- Release Date: 14/02/2019
- Cast: Ranveer Singh, Alia Bhatt, Siddhant Chaturvedi, Vijay Varma, Vijay Raaz, Kalki Koechlin, Vijay Varma
- Director: Zoya Akhtar
Murad (Ranveer) is someone who is at bottom of the barrel in a society that not only chooses to ignore his very existence but also ensures that he is not even allowed to dream. His father, Shakir (Vijay Raaz) in a poignant scene points out to him that they have a certain place in the society and they need to be strictly within the bounds of these limitations. He tells him in a trembling voice weighed down by surging emotions and concern for his son that he needs to walk with his head hanging and shouldn’t even dare to break free. Murad after listening to all that his father had to say chooses to dream big and shrugs off any inhibition that comes tagged with his existence. Gully Boy is a chronicle of this indomitable spirit of the protagonist related in the backdrop of the 90s underground Rap cultural surge.
My knowledge of Rap is very limited but whatever little I know of it has created a certain picture of the Rappers in my mind. Ranveer Singh’s Murad fits this image to the ‘t’. I just loved the way in which his character grows from being someone who can’t even face an underground duel to facing a top-notch audience in the process leaving an indelible mark on the society as a whole is a treat to watch. He hands over his poetry to MC Sher (Siddhant Chaturvedi) and requests him to use it for his rap. “Bhai, mai kuch likhela hai, Aap bol do na bhai…” mutters Murad. “Agar tera poetry tereko nai bolne ka to mai kyu bolu? (Why should I mouth your poetry that you are not willing to mouth yourself?) roars MC Sher and then goes on to inspire Murad to rap for the first time. Ranveer is quite a sight as he breaks into his first Rap.
Even if one takes out the Rap from the film, there is a lot of it that is left. The film does an extremely good job of drawing a character portrait of Murad through his interactions with a gamut of colorful and different characters. His father Shakir is abusive and destroys the self-esteem of Murad whenever he gets a chance to. Safeena (Alia Bhatt) is madly in love with him and would not hesitate to kill for him or kill him. She is madly possessive that is nearly suffocating for Murad and yet somehow she, in all her eccentricities, is the only oasis of calm and respite in an otherwise dreary desert of a life that Murad lives. His friend Moeen (Vijay Varma) is a crook and more than once gets into a tangle with Murad but he is also the one who aids him whenever he needs help. Sky (Kalki Koechlin) walks into his life at a time when finally things start looking up and literally sweeps him off his feet with her carefree nature, addictive charm and her close proximity to music. However, she also makes him realize how much he values Safeena and how without her he is incomplete.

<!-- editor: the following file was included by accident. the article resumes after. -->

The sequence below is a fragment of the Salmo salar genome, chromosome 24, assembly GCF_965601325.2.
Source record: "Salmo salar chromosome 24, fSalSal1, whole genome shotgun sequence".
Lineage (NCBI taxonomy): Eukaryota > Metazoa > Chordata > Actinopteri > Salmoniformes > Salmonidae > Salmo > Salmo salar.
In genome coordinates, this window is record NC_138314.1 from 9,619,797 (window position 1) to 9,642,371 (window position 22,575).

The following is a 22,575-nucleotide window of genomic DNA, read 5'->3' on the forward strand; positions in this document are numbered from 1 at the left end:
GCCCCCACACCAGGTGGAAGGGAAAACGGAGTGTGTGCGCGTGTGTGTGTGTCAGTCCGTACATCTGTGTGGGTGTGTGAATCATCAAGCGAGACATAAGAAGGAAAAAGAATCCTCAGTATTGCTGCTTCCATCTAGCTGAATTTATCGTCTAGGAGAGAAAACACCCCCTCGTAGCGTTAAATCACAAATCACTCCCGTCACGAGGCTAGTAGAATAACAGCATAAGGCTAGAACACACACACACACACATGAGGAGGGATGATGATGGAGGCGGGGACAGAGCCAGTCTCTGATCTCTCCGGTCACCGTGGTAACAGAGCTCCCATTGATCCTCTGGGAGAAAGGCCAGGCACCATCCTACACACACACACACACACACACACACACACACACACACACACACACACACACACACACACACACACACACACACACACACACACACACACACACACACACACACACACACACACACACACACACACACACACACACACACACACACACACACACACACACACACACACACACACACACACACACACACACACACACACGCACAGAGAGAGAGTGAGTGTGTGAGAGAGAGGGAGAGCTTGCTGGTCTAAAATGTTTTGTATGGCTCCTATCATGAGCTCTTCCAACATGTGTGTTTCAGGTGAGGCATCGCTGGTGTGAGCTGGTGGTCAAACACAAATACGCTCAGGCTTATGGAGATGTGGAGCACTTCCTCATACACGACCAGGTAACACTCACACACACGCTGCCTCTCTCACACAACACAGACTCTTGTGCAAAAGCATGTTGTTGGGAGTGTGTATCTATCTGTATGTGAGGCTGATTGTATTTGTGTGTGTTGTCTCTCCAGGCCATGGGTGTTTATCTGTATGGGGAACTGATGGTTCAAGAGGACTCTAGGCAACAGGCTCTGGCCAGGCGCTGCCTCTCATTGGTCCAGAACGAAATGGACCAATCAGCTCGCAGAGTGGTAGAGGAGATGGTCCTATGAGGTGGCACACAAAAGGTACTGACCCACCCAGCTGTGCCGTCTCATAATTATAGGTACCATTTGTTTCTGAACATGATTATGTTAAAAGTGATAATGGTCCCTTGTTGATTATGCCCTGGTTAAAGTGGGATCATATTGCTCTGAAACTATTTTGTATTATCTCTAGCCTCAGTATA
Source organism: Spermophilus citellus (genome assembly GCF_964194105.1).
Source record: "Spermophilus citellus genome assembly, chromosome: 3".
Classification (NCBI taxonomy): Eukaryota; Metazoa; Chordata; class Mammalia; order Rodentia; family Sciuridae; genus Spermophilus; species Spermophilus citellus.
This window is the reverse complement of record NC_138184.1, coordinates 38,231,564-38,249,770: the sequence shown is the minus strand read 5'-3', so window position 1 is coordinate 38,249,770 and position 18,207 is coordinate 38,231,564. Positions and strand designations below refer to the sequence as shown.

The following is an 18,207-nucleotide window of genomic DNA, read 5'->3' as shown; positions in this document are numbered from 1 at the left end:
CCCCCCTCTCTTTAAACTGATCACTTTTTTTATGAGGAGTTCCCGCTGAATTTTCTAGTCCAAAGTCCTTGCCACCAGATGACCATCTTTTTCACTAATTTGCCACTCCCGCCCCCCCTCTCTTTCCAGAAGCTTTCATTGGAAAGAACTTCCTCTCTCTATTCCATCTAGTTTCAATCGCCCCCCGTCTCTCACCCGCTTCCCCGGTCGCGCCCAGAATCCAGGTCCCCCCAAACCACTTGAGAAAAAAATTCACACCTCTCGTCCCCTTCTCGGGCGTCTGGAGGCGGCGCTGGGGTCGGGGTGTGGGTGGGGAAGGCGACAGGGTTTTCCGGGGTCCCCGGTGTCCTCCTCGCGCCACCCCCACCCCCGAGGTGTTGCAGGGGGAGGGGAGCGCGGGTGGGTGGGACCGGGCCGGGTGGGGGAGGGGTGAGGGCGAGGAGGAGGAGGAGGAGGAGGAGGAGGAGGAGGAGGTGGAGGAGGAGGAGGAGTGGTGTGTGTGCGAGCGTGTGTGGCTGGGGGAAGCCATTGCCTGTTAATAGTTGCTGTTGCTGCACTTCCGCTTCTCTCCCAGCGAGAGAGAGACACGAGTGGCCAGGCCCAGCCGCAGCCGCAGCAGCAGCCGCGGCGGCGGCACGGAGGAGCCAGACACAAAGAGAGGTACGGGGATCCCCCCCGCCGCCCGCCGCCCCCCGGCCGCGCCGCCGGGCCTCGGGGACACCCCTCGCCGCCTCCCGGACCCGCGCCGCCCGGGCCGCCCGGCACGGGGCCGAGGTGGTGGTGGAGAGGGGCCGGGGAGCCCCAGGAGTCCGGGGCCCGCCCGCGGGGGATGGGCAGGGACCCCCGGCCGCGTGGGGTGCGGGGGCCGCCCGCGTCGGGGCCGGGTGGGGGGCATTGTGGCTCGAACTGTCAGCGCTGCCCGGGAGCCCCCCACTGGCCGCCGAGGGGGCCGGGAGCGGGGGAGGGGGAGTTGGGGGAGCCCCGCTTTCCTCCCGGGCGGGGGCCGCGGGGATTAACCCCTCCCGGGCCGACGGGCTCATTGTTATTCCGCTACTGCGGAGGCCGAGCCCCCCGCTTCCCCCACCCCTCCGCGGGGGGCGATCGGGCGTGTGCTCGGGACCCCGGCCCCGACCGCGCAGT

Last but not the least, MC Sher who literally takes him under his wings and gives him a voice is someone who is constantly inspiring and comforting. For someone like Murad who is subjected to brutal and frequent abuses, Sher becomes the big brother that he always craved for and it is in his presence that he realizes his true potential and the reach of that he is capable of doing.
The influences of all these characters shape Murad’s poetry and make him become the rapper that he ends up becoming. His trysts with these characters are not only his inspiration for his poetry but also the window through which he views the world and deciphers its beings.
Each of these supporting cast members hit a perfect timing with the essay and mood of Ranveer Singh’s Murad. It ends up making their acts not only realistic but also captivating. I was surprised by how much comedy this film exuded. For the kind of subject matter that it deals with, comedy should have been a far cry but there is a lot of it and it is present in such subtle doses that one would not only enjoy it but also find it situational and organic. I was literally rolling on the floors in the scene where Moeen after learning about the prize money in a Rap battle asks every rapper to step aside as he was arriving. The spates of violence that Safeena unleashes on unsuspecting girls who try to dolly with Murad are some organically quirky bits of comedy in the film. There is a lot more and its best experienced firsthand.
Gully Boy’s cinematography is top notch. It captures the essence of Murad’s existence and in doing so is also able to paint a kind of picture of the innards of Mumbai Chawls that not only looks great and feels authentic but also has a character of its own. Wide sweeping shots are used just as proficiently as claustrophobic close takes in the dimly lit interiors of Murad’s house. The life of the opulent are just a few steps away from the Chawls and when the director takes us to it, we can see the stark difference between the two even which is carefully underlined by the visuals. For all this and more, Jay Oza (cinematographer) deserves a pat in the back.
Zoya Akhtar takes a U-turn from what we generally expect from her and makes something ravishingly beautiful, heart-wrenchingly sad and yet boisterously fun. Gully Boy is in so many ways reminiscent of the changing face of Bollywood cinema. Akhtar’s films are a slow burn getting better with each subsequent viewing. I love Dil Dhadakne Do and Zindagi Na Milegi Dobara more than I loved them when I watched them for the first time. I believe in days to come to Gully Boy will become a cult classic for its storytelling, performances, cinematography, poetry, and music but it will take a lot of ruminating before it becomes your favorite. This might be the only detrimental factor for the film as many looking for quick and on your face entertainment will find this movie bland, stretched and maybe even boring. However if one gives the film time to let itself grow on you, there is a lot of rewards to be had.
Rating: 3.5/5 (3.5 out of 5 Stars)